Williams, Roger (1540?-1595) (DNB00)
WILLIAMS, Sir ROGER (1540?–1595), soldier, was the son of Thomas Williams of Penrhôs in Monmouthshire, by Eleanor, daughter of Sir William Vaughan, knight. His family, although ancient, was not wealthy. A seventeenth-century tradition represents him ‘as but a taylour at first’ (Anecdotes and Traditions, Camden Soc. p. 47). According to Wood he spent some time at Oxford, probably at Brasenose College. The literary work ascribed to him suggests that he was well educated. But at a very youthful age he adopted the profession of arms. He states that he saw his earliest military service while acting as a page in the household of William Herbert, first earl of Pembroke [q. v.] He claims to have taken part with his master in the storming of St. Quentin in 1557. He spent most of his later life on the continent of Europe, in the capacity of a soldier of fortune. He rapidly acquired a wide reputation for exceptional courage and daring. Like Shakespeare's Fluellen, he was constitutionally of a choleric temper and blunt of speech, but the defects of judgment with which he is commonly credited seem exaggerated.
According to a doubtful statement of Wood, Williams gained his chief instruction in the art of war while serving with Spaniards under the Duke of Alva. The exploits by which he made his earliest fame were achieved in conflict with his alleged tutors in the Low Countries. In April 1572 he joined the band of three hundred volunteers which Captain Thomas Morgan [q. v.] conducted to Flushing to support the cause of the Dutch provinces which had risen in revolt against Spain. Williams proved himself the guiding spirit of the Flushing garrison. But the English met at first with few successes. On Morgan's departure Williams took part with Sir Humphrey Gilbert [q. v.] in August 1572 in what he calls ‘our ignorant poor siege’ of Goes, which ended in disaster for the besiegers. Active hostilities temporarily ceased soon afterwards, and Williams made his way to Germany, where he heard that the Prince of Condé was about to raise an army for carrying on war with Spain. His information proved incorrect, and at Lier in Brabant, on his journey homewards, he fell in with Julian Romero, the best infantry officer in the Spanish service. Romero invited Williams to join his standard, and, in the absence of active hostilities between England and Spain, he consented. He seems to have been treated as a prisoner, and soon returned to his old allegiance. In 1577 he joined the English troops that arrived in the Low Countries under the command of (Sir) John Norris (1547?–1597) [q. v.], and for the greater part of the following seven years acted as Norris's lieutenant. In 1581 a Captain Thomas in the Spanish service challenged Norris to single combat. Norris declined the challenge, but Williams took it up. A duel followed in the presence of the opposing armies. The combatants were evenly matched, and the indecisive engagement ended in a friendly drinking bout (Churchyard, True Discourse, 1602, p. 38).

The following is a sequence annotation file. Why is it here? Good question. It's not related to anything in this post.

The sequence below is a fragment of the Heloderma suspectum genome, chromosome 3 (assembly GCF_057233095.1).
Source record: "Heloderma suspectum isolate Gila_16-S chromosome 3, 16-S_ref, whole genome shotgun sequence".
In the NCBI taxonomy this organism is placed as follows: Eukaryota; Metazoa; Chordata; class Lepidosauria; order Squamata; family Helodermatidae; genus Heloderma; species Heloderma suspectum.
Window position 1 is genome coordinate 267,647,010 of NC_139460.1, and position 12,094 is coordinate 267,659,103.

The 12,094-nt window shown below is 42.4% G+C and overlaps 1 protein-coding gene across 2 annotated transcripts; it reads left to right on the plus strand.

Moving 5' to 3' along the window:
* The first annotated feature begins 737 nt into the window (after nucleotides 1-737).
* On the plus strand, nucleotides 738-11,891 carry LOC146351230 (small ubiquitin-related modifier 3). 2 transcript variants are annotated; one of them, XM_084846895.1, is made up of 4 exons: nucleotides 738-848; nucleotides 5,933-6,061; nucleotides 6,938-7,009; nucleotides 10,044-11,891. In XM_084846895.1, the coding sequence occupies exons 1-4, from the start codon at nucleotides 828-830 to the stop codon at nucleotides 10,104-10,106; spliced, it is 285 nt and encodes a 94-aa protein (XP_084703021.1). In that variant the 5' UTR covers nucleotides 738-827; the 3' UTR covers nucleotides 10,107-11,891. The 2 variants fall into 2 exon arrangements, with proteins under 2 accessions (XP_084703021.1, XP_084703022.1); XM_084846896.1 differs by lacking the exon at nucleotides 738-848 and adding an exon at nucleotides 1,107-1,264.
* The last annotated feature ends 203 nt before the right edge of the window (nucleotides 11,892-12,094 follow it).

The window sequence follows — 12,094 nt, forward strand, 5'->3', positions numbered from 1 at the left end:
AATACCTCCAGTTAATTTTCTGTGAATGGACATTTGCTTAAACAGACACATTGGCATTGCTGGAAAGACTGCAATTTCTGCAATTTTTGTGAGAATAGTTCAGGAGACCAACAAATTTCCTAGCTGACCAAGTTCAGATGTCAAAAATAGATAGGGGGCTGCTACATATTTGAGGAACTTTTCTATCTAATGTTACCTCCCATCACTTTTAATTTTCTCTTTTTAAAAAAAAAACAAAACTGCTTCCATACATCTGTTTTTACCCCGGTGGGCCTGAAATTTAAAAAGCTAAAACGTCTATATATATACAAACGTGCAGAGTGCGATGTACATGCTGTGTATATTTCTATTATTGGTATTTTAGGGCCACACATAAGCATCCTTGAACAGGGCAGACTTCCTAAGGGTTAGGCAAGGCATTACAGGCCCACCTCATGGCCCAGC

Williams's valour attracted attention at home (cf. Wright, Elizabeth and her Times, ii. 136). But in 1584 he vainly petitioned the queen for a military position of trust. ‘I would refuse no hazard that is possible to be done in the queen's service,’ he wrote to Walsingham in September of that year; ‘but I do persuade myself she makes no account of me.’ The Spaniards had sought by bribes, he declared, to allure him to their flag. The Spanish generals Parma and Verdugo had begged his countenance. He wished to be true to his country, but if the queen continued to turn a deaf ear to his entreaties, he would be forced to serve Duke Matthias in Hungary, or ‘one of the Turk's bashaws against the Persians’ (Williams to Walsingham, September 1584, in P. R. O.). An anecdote was current in the seventeenth century to the effect that on one of his many attempts to gain the queen's notice at court she, ‘observing a new pair of boots on his legs, claps her hand to her nose and cries “Fah, Williams, I prythe begone, thy boots stink.”’ ‘Tut, tut, madame,’ Williams is reported to have replied with soldierly directness, ‘'tis my suit that stinks’ (Anecdotes and Traditions, Camden Soc. 1839, p. 47). Walsingham showed himself in words at any rate more conciliatory. The minister was as anxious as Williams himself to deal an effective blow against Spain. Williams urged the despatch of a fleet to the Spanish Indies, and in any case rapid and bold action in the Low Countries, where the cause of the protestants was at a low ebb. Williams's importunities at length bore fruit. In 1585 he was sent to the Low Countries with what promised to be an effective English army, under the Earl of Leicester's command.